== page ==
Make sure you’ve got a pen, a notebook, your phone, and some business cards on you at all times, too. You never want to get caught on the hop when someone offers you their information, or when they ask for yours.
Improving your CV
Updating your CV can sometimes feel like a painful chore, but with more and more people creating colourful, eccentric, eye-popping CVs, you need to make sure yours stands out from the crowd.
The good news is that the quest to update your CV is actually a lot simpler than you may think, and even small tweaks can improve your odds.
Recruitment agencies are another route you can explore in your hunt for work. The benefits of recruitment agencies are clear: they have access to thousands of jobs and often, contacts with thousands more employers and companies. The chances of finding work will naturally improve when the pool of possible employment opportunities is as large as that.
However, recruiters won’t help you for free, and could charge anywhere between 10% to 25% in commission fees. They may also continue to take a commission fee if you go on to do more work for the company they put you in contact with, arguing that the opportunity wouldn’t have been available to you had they not first put you in touch.
One of our Crunch IT contractor clients, Tadas Tamosauskas, offers the following advice on dealing with recruiters:
“Recruiters will email you with vague information about positions for unidentifiable clients. Sometimes they will ask you to sign an agreement that you will not try to circumvent them and reach out to the client directly. Don't sign anything. Ask what companies are they recruiting for. If they are not willing to disclose the company names, chances are they've just [crawled LinkedIn for positions] and are not working for their ‘clients’. They are merely forwarding your CV to random companies. Try to avoid this kind of recruitment agents if possible. Employers do not like dealing with this type of recruiter either.”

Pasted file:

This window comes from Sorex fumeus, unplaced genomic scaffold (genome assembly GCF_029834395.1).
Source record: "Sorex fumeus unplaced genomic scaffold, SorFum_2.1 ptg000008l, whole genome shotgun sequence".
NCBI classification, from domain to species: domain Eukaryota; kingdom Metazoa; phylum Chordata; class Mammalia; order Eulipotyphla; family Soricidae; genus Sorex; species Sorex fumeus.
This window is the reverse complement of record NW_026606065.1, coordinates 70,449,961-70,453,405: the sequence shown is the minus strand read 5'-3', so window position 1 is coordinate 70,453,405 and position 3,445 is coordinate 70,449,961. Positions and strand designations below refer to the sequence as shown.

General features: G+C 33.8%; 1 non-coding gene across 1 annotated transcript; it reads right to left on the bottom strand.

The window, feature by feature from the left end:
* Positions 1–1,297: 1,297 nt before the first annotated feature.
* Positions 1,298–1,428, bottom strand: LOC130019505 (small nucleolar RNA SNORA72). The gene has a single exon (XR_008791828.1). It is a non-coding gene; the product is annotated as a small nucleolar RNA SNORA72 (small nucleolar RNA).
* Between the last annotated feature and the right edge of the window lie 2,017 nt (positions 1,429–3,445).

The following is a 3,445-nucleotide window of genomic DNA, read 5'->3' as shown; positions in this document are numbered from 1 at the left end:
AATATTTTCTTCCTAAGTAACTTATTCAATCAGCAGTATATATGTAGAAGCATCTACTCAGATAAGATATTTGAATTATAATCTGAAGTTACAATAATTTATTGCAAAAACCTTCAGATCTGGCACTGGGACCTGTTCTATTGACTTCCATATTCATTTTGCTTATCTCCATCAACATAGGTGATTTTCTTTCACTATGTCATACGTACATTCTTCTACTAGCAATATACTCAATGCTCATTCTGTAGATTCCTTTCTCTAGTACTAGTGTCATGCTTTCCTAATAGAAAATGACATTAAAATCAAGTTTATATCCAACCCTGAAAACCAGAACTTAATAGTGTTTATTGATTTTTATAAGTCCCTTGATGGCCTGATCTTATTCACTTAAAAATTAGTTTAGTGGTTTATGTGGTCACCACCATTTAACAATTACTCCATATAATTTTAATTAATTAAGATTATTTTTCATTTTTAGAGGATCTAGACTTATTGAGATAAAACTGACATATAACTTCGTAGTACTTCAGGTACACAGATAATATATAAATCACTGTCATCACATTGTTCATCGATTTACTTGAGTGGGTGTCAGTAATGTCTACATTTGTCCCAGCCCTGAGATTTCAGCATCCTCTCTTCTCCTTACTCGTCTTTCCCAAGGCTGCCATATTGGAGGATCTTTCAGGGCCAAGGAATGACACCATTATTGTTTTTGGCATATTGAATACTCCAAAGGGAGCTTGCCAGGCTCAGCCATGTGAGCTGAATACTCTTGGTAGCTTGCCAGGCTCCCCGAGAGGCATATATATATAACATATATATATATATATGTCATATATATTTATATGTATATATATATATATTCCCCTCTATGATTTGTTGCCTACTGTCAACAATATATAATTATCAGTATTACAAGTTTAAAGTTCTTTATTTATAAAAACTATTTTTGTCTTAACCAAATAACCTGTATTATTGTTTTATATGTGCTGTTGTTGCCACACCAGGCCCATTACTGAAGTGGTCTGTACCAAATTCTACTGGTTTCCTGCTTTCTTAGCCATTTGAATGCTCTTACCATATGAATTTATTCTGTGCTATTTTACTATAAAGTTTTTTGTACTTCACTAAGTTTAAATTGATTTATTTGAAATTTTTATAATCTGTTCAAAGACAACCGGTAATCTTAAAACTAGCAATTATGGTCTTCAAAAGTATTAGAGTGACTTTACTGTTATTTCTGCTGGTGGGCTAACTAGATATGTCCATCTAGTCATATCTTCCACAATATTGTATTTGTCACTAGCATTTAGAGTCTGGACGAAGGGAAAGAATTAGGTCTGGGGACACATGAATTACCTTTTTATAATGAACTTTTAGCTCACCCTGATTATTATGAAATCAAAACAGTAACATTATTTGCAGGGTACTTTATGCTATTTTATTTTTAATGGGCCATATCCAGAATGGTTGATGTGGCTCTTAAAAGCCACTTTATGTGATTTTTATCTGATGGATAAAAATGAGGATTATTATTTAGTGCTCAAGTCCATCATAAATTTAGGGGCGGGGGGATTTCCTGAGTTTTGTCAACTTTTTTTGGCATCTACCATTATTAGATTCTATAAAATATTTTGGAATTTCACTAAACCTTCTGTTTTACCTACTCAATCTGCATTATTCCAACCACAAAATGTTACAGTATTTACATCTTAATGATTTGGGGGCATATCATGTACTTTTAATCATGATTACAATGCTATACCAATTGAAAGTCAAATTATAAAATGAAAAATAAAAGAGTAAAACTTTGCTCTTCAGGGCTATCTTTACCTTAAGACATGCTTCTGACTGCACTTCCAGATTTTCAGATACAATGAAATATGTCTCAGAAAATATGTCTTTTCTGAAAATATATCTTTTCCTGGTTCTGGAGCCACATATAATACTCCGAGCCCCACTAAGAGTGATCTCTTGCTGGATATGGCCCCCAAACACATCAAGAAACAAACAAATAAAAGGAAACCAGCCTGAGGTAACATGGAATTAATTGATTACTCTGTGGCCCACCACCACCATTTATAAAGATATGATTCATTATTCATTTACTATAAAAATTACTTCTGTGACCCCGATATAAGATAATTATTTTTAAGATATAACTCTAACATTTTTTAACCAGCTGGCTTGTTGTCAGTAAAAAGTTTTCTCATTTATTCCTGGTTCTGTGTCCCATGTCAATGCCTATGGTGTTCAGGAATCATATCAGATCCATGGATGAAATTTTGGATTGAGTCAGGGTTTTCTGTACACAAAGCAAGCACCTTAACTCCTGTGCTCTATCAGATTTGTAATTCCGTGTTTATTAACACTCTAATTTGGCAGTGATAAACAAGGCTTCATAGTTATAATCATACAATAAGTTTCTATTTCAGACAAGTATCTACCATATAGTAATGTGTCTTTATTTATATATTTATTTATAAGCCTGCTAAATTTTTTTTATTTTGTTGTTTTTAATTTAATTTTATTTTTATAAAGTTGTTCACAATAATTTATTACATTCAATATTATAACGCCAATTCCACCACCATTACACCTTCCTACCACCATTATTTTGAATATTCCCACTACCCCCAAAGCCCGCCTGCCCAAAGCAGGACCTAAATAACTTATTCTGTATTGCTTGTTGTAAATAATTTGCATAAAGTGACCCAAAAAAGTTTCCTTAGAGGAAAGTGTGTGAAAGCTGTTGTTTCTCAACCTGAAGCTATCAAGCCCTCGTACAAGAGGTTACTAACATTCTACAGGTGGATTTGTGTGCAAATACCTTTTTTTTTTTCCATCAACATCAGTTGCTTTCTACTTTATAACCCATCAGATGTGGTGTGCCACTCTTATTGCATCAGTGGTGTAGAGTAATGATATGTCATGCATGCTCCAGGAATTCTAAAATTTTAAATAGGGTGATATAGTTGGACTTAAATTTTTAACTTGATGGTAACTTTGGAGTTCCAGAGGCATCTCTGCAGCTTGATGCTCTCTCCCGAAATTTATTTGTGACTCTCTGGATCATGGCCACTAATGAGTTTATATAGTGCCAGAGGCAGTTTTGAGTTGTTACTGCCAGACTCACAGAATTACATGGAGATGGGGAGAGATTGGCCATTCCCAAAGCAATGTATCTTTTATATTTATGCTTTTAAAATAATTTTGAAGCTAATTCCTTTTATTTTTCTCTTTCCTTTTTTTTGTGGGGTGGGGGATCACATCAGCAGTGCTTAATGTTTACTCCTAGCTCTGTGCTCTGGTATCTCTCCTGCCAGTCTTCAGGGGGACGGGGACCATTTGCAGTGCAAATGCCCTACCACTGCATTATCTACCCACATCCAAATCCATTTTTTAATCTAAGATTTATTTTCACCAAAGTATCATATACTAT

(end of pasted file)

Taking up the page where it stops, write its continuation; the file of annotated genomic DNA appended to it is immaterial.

Bonus tip: Get an accountant
Now, you might be thinking, “Of course they’d say that - they’re accountants”, but hear us out.
Going it alone doesn’t mean you should be on your own, and that’s why having an accountant on your side who’s walked this path with dozens of clients before is invaluable.
They’ll remind you of important tax dates and when certain payments are due, show you ways of keeping your accounts in excellent shape, advise you on allowable expenses and how to report them so you’re as tax efficient as possible.
They can help you with things like estimating how much tax and NI you’ll need to pay every six months or quarterly for VAT. They’ll also help to ensure you’re not forgetting a payment on account, which catches many people out every year. A good accountant is there to ease your worries, not to add to them, after all.